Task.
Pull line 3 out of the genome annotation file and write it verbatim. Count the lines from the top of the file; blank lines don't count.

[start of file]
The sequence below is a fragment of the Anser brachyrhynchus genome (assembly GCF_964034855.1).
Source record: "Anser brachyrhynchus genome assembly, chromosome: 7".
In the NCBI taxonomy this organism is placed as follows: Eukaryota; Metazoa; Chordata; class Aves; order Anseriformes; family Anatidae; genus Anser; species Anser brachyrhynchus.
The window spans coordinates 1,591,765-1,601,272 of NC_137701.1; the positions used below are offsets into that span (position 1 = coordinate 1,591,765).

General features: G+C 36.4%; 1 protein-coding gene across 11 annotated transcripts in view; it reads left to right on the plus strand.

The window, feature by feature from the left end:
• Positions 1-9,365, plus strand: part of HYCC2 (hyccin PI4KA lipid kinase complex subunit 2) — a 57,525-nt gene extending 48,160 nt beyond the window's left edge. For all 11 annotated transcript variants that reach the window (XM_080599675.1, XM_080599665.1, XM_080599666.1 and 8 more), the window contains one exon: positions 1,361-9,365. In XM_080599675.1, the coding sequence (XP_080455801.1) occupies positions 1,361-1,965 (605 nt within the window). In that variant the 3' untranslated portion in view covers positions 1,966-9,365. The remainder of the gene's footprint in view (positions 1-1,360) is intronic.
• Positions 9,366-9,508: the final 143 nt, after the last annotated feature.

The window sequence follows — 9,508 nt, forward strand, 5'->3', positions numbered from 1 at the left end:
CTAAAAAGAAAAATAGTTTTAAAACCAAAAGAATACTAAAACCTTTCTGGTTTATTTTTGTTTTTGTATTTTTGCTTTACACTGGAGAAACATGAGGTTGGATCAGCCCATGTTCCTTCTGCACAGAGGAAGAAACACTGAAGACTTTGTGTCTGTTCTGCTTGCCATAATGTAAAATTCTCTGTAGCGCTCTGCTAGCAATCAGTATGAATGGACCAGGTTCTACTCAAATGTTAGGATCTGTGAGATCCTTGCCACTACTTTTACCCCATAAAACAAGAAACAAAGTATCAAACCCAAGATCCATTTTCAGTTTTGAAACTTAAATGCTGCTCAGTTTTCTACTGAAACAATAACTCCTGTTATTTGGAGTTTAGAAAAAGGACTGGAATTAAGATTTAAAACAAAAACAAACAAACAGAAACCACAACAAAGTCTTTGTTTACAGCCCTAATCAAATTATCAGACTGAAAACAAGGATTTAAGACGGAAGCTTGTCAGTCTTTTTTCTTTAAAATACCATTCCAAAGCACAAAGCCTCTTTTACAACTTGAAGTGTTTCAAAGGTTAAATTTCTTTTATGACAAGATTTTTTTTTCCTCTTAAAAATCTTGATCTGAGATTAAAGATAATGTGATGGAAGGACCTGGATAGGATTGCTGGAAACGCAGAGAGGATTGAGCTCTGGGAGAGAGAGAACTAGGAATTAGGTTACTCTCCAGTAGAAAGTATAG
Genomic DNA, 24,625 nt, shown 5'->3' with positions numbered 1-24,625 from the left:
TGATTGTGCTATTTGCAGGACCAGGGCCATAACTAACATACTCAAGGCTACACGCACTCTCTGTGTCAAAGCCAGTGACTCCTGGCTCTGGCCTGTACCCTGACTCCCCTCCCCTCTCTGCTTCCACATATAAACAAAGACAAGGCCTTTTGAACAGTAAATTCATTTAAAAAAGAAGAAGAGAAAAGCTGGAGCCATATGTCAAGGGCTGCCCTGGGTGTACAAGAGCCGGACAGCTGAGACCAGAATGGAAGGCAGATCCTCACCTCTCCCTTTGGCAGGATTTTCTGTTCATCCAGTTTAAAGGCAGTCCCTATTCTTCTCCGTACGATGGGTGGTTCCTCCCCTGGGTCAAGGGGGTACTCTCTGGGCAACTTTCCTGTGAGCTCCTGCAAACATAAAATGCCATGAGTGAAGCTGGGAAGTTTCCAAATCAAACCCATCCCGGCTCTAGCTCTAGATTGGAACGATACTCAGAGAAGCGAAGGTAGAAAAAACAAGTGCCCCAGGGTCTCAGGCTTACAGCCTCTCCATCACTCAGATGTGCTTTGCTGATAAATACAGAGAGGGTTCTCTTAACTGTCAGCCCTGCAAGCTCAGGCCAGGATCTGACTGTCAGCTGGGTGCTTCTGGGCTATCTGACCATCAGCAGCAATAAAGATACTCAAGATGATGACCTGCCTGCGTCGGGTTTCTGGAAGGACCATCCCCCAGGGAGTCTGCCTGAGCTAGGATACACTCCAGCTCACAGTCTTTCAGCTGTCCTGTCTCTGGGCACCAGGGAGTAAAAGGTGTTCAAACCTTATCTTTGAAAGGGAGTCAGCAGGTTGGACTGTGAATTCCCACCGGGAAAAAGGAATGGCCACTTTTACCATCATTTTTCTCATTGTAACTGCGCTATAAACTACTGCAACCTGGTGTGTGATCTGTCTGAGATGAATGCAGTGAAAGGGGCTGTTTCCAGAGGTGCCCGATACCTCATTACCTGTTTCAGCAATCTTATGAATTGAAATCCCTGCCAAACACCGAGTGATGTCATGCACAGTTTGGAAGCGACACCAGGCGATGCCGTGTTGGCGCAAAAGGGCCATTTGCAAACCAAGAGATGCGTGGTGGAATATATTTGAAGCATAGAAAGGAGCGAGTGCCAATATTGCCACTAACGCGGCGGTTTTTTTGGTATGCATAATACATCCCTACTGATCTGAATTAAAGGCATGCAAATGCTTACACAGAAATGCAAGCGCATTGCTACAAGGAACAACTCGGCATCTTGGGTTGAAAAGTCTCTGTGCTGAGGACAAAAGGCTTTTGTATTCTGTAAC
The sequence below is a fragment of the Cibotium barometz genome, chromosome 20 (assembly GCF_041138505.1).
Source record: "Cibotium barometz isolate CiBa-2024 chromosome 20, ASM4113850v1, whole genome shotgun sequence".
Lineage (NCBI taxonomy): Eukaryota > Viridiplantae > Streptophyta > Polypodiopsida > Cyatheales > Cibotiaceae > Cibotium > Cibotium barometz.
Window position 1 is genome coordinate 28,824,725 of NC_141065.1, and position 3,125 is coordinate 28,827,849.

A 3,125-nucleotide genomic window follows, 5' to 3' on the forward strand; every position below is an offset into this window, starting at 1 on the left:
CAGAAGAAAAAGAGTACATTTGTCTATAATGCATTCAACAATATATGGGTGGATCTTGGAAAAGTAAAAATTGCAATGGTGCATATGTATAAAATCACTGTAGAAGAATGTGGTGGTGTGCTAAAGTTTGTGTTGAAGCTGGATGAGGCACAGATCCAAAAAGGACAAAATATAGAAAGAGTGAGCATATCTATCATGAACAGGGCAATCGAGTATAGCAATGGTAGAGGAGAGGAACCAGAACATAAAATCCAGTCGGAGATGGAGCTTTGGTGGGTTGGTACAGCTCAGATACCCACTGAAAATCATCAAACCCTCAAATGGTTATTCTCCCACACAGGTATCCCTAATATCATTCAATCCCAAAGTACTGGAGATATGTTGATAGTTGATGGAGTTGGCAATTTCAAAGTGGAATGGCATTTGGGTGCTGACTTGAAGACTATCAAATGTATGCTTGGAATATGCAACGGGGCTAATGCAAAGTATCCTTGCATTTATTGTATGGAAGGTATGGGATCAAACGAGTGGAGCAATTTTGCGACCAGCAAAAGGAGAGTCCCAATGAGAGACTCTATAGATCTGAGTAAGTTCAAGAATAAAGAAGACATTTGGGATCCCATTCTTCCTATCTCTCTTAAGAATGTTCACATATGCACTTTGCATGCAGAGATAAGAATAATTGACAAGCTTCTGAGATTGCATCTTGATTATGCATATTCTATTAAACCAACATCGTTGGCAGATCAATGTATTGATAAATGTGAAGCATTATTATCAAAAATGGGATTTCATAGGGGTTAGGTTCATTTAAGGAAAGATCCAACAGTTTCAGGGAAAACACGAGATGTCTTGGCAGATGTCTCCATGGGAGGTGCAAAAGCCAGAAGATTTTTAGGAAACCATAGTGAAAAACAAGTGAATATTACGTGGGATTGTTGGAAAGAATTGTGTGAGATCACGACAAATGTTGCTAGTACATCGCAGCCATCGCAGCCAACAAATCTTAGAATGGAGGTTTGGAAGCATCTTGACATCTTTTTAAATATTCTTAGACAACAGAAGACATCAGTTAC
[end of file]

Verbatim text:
In the NCBI taxonomy this organism is placed as follows: Eukaryota; Metazoa; Chordata; class Aves; order Anseriformes; family Anatidae; genus Anser; species Anser brachyrhynchus.